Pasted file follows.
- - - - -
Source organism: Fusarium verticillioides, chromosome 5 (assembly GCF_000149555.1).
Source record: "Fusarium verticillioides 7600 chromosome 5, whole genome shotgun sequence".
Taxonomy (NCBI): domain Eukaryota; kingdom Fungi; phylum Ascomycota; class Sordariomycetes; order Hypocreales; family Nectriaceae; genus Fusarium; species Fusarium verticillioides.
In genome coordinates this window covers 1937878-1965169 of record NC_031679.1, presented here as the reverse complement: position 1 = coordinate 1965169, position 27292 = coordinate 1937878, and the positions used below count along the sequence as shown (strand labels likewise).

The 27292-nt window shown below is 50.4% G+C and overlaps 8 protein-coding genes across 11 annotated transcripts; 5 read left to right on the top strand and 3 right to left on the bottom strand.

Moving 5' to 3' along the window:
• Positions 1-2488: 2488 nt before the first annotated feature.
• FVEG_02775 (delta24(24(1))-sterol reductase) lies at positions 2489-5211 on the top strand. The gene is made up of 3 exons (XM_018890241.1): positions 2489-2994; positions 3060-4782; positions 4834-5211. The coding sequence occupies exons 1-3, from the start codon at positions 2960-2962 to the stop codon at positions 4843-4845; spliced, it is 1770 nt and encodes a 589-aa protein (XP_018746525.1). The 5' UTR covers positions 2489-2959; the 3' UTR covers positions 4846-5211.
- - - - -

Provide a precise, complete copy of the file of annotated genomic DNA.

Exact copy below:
Source organism: Fusarium verticillioides, chromosome 5 (assembly GCF_000149555.1).
Source record: "Fusarium verticillioides 7600 chromosome 5, whole genome shotgun sequence".
Taxonomy (NCBI): domain Eukaryota; kingdom Fungi; phylum Ascomycota; class Sordariomycetes; order Hypocreales; family Nectriaceae; genus Fusarium; species Fusarium verticillioides.
In genome coordinates this window covers 1937878-1965169 of record NC_031679.1, presented here as the reverse complement: position 1 = coordinate 1965169, position 27292 = coordinate 1937878, and the positions used below count along the sequence as shown (strand labels likewise).

The 27292-nt window shown below is 50.4% G+C and overlaps 8 protein-coding genes across 11 annotated transcripts; 5 read left to right on the top strand and 3 right to left on the bottom strand.

Moving 5' to 3' along the window:
• Positions 1-2488: 2488 nt before the first annotated feature.
• FVEG_02775 (delta24(24(1))-sterol reductase) lies at positions 2489-5211 on the top strand. The gene is made up of 3 exons (XM_018890241.1): positions 2489-2994; positions 3060-4782; positions 4834-5211. The coding sequence occupies exons 1-3, from the start codon at positions 2960-2962 to the stop codon at positions 4843-4845; spliced, it is 1770 nt and encodes a 589-aa protein (XP_018746525.1). The 5' UTR covers positions 2489-2959; the 3' UTR covers positions 4846-5211.